Out, Out Damn Spot!

For a while now these mysterious stains have been appearing on our clean clothes when they emerge from the washer and dryer. The stains look like someone spilled cooking oil on the clothes. But if they actually were cooking oil, a little Shout and another trip through the washer ought to get the clothes clean. Unfortunately, once one of these mystery stains shows up, it’s there to stay.

As you know, I like to keep my clothes for as long as I can. So it’s frustrating when something, especially something I like, gets torn or stained beyond repair.

This morning my husband found a large mystery stain on his nearly-new pants. He declared that we must buy a new washer and dryer, because our current ones are destroying our clothes. I’m not sure whether that’s the solution, though I admit I never had this problem before we bought our current washer and dryer (7-year-old Kenmore high-efficiency front-loader set).

Has anyone else ever had this problem? Do you have any suggestions for getting rid of or preventing these troublesome, persistent stains?

I’ve circled the stain on my husband’s pants.
The one on the red shirt isn’t showing up well in this photo.


  1. It’s either the washer or dryer or something in the water at your house. I’ve recently had some water issues and rust-stained laundry was one of the first signs.

  2. I have really hard water at my home, so most spots like that are rust. Have you tried mixing some borax or washing soda with your water before adding clothes (make sure it’s dissolved before the clothes go in)? For lighter colored stuff, I found a sleeve of denture cleaning tablets makes them all bright again, but I wouldn’t try it on darker things…

  3. I remember when this kind of thing happened to me when I was using the coin-op machines in my apartment building. The dryer was the culprit. Maybe you can line dry everything to help you determine if it is the washer or dryer.

    Take the pants to the dry cleaner and see if they can do anything. Good luck!

  4. You know, I don’t remember seeing any spots on the clothes that I always line-dry. I’ll see if the Sears service techs have any recommendations on the dryer. Ours has been broken and repaired in the past, so maybe something didn’t get fixed properly.

    I’m also going to try adding borax. I used to do it before I lost our box of borax in the move, since it’s good for sanitizing things the baby’s made messes on.

  5. Elizabeth says:

    I’m wondering if they used oil on something in the dryer and got a little overzealous.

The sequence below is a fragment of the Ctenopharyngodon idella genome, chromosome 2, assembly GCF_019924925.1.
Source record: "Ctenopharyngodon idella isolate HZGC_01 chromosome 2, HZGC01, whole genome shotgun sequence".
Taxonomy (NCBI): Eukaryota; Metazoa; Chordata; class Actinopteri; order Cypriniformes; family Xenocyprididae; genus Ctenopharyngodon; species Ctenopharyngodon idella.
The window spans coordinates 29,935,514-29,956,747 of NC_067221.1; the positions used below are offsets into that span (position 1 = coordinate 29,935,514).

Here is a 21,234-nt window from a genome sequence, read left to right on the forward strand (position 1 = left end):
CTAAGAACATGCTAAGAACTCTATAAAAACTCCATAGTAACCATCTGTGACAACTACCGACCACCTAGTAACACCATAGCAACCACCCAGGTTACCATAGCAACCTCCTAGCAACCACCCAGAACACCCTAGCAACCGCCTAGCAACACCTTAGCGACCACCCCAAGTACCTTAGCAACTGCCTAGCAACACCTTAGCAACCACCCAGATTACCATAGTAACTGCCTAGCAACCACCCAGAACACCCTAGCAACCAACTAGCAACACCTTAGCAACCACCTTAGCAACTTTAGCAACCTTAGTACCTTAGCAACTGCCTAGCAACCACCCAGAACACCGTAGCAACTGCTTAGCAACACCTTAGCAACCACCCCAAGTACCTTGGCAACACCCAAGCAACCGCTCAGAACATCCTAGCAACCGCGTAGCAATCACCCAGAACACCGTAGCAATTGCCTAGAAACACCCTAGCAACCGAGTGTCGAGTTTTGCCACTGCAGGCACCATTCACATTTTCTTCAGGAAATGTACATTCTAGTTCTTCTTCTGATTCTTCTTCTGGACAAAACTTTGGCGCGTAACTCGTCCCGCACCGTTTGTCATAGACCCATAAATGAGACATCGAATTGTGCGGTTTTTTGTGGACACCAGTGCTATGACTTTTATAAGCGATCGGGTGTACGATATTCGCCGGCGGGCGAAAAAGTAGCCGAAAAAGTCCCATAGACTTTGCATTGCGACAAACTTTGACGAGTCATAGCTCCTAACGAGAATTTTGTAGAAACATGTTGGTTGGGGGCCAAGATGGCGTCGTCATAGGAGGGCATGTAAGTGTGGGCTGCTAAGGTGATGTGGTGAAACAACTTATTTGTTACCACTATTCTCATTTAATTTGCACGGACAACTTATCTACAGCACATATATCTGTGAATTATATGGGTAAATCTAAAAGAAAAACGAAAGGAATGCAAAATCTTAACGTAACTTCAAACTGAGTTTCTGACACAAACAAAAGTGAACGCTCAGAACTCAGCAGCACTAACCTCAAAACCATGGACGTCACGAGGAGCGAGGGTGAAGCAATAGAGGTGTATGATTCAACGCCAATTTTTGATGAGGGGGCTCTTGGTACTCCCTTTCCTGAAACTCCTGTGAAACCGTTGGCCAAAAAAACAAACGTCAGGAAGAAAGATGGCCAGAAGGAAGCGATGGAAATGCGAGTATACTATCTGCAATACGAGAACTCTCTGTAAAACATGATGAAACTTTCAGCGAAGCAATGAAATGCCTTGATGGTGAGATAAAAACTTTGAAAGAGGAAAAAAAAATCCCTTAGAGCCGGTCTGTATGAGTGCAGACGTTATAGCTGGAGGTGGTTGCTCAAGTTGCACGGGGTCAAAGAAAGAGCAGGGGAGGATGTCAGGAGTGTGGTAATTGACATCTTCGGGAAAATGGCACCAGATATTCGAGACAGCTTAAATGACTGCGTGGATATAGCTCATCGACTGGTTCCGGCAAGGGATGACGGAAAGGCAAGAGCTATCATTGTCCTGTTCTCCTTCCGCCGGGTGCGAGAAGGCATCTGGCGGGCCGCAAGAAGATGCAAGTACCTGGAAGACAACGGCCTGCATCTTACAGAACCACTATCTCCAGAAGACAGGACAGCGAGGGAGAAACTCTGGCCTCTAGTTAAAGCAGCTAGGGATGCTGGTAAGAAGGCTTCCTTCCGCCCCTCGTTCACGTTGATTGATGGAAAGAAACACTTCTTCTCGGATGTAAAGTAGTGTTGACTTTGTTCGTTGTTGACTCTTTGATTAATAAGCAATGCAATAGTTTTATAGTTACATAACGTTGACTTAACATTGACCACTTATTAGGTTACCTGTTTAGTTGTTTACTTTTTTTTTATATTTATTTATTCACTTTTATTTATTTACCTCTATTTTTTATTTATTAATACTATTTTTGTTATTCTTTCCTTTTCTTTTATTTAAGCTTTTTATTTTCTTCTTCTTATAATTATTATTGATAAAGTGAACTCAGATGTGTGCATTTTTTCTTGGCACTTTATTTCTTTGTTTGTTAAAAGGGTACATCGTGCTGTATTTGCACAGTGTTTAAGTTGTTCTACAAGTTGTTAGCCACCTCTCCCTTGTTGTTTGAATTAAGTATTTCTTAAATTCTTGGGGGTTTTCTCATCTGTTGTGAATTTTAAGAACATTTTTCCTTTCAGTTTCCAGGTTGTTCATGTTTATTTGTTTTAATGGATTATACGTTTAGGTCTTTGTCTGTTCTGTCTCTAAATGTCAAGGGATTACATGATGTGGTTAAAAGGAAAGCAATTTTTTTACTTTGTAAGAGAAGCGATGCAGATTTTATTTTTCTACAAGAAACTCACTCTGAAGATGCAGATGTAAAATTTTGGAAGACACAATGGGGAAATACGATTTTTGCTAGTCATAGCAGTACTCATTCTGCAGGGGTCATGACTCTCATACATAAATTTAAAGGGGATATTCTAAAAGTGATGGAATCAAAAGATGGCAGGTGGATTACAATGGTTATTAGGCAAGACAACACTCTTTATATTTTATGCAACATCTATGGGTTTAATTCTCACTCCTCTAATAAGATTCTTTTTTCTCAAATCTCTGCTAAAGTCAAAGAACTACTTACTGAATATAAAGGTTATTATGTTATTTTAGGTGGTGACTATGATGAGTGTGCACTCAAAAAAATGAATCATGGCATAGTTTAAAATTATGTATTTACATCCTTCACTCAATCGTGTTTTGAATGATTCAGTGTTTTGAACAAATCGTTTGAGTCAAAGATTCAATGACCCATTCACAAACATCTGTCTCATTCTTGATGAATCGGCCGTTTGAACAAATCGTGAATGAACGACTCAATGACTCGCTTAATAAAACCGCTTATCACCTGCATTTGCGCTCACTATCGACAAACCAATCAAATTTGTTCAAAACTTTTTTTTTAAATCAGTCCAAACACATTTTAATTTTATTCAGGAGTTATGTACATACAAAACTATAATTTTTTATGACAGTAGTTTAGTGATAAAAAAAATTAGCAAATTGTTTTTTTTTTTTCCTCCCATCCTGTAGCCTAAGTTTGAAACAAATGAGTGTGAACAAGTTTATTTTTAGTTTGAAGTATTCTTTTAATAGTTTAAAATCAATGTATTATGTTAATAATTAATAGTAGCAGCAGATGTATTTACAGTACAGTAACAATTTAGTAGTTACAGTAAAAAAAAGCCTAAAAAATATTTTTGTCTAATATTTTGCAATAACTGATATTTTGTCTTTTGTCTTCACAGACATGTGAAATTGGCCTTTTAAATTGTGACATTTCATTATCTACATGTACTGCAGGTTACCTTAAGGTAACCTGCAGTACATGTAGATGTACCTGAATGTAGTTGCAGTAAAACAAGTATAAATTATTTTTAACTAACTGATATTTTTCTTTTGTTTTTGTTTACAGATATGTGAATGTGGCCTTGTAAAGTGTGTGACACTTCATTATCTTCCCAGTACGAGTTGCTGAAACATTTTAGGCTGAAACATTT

6. Maybe dishwashing liquid as well to get rid of the spots you have now. You know: “D*** takes grease–out of the way!”

    Hope everything in your laundry gets back to normal.

  7. Vildy says:

    could one of them be leaking transmission oil?

  8. Stumbled across this just now while researching why my washer stopped spinning last night:

    “That washer put oil spots all over my clothes. I’m gonna sue!”

    * Take a chill pill, Prudence, it’s probably not the washer’s fault (unless it’s a GE/Hotpoint). Now, get ready to have your little mind blown: most of time, spots on clothes are from a chemical reaction between the fabric softener and the detergent. Oh sure, don’t believe me, go hire a lawyer, I don’t give a rip. But you might unbunch your panties just long enough to do this little test: try handwashing a spotted garment in warm soapy water. If the spots come off, they were caused by fabric softener/detergent interaction. I know, I’m a genius. But talk is cheap–thank me with your wallet, not your lips.
    * Transmission oil leaked back into the tub. This is most common with the older GE/Hotpoint washers. Test by applying solvent to a section of a spotted garment. If the spots come off only with solvent but not with soap and water, then they are oil spots. If you do have a GE/Hotpoint washer, take it to the dump and buy a Maytag or a Whirlpool.

  9. I can’t believe it’s your washer making the stain but you ought to have it checked out by a technician if you think it really is. You might try some borax (of 20 Mule Team fame) with your laundry soap and cut back on the soap use – front-loaders really don’t need much. Anyway, the borax boosts the cleaning action of your detergent(helpful if you have hard water) and it’s cheap and a natural product.

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